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Federal Tax

Ways and Means Looking to Curb Pandemic Related Fraud

Jeff Carlson  

· 5 minute read

Jeff Carlson  

· 5 minute read

Federal agencies did not strategically manage fraud risks and were not adequately prepared to prevent fraud tied to COVID-19 relief funds, according to a recent report by Government Accountability Office (GAO).

Most COVID-19 relief funds went to the intended recipients in the intended amounts. In other instances, significant funds went to those who engaged in fraud schemes, the report maintains.

House Ways and Means Oversight Subcommittee Chairman David Schweikert, Republican of Arizona addressed the problem in an October 19 hearing on pandemic fraud and how to prevent it.

“It is my hope that today we can dive deeper into how this fraud was carried out and examine the tactics used to steal government benefits,” said Schweikert in his opening statement.

Rebecca Shea, Director, Forensic Audits and Investigative Service United States, at the GAO told members that federal fraud schemes consist of five key elements: the affected program, participants, types of fraud activities, mechanisms to execute fraudulent activities, and impacts. “These elements represent the highest-level components in GAO’s Conceptual Fraud Model,” she said.

She noted that federal agencies did not strategically manage fraud risks and were not adequately prepared to prevent fraud when the pandemic began.

A variety of COVID-19 relief programs were targets in fraud schemes, with some schemes involving multiple programs, stated Shea. The majority of the 1,399 individuals or entities found guilty or liable had charges related to the Small Business Administration’s (SBA) Paycheck Protection Program (PPP) or COVID-19 Economic Injury Disaster Loan (COVID-19 EIDL) program or the Department of Labor’s (DOL) unemployment insurance (UI) programs.

“The unprecedented demand for benefits and the need to quickly implement or expand programs increased the risk of fraud during the pandemic,” said Shea. “Managing fraud risk is the responsibility of federal program managers and includes assessing the potential for fraud and implementing strategies to appropriately mitigate related risks.”

Linda Miller, CEO of a boutique consultancy specializing in fraud risk management, told lawmakers that the nearly $5 trillion in government relief spending during the COVID-19 pandemic — much of which was disbursed as direct payments to citizens — created the perfect storm for fraud.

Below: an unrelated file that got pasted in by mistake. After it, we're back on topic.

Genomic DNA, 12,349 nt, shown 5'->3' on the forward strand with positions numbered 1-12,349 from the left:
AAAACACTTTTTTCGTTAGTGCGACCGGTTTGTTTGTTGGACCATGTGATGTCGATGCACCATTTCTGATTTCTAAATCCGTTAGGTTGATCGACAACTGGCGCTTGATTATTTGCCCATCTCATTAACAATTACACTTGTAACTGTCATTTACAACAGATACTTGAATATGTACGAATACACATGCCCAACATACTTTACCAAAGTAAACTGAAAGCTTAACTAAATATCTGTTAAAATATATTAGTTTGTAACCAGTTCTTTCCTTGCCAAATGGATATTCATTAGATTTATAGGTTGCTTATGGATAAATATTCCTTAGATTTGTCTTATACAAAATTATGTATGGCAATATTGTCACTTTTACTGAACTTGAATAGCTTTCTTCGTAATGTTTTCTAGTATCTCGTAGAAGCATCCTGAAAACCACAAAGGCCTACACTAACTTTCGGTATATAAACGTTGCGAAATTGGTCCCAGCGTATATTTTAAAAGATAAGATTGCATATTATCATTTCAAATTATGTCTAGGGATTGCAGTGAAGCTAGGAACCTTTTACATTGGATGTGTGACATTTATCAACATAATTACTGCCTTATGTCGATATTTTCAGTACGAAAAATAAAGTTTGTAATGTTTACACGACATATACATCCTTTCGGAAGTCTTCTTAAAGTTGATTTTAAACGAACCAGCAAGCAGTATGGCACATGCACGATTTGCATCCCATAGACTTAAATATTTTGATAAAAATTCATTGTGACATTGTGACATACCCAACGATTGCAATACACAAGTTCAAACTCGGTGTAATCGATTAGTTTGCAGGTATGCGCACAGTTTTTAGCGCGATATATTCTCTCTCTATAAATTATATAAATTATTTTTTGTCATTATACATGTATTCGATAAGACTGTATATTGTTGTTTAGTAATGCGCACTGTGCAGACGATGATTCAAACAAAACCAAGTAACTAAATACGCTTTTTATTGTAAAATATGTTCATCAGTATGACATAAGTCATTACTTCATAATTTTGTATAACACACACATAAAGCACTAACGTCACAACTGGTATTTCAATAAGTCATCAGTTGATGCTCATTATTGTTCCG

“A combination of inadequate oversight and internal controls, large-scale organized fraud rings, and antiquated data and information systems contributed to the massive, widespread fraud we saw during the pandemic,” said Miller. “Agencies were unprepared for the fraud they encountered largely due to a lack of attention on fraud risks.

GAO issued its Framework for Managing Fraud Risks in Federal Programs in 2015, but regrettably little attention was paid to establishing the preventative controls GAO called for to manage fraud risks,” stated Miller.

Miller said there were definite steps Congress can take to help ensure history doesn’t repeat itself: 1) Create a dedicated antifraud office; 2) explore ways to enhance data-driven fraud prevention; 3) revise improper payment laws to focus on high-risk programs; 4) incentivize fraud prevention; and 5) earmark fraud prevention funding in large spending bills.

“The coronavirus pandemic tested the nation’s unemployment benefits system more than any prior recession,” said Amy Simon, a principal at Simon Advisory LLC. Not only did far more individuals file claims for weekly benefits than ever before, but lockdowns and mass layoffs concentrated those record claims starting in March 2020, creating an unprecedented surge in demand for benefits that quickly rose to an apparent 33 million claims by June 2020, she said.

“Benefit timeliness for eligible claimants is often most possible when fraud attacks are identified and prevented,” said Simon. “Eligible claimants and taxpayers pay a steep price when policymakers do not take fraud prevention, detection, investigation and/or prosecution as seriously as the circumstances warrant.”


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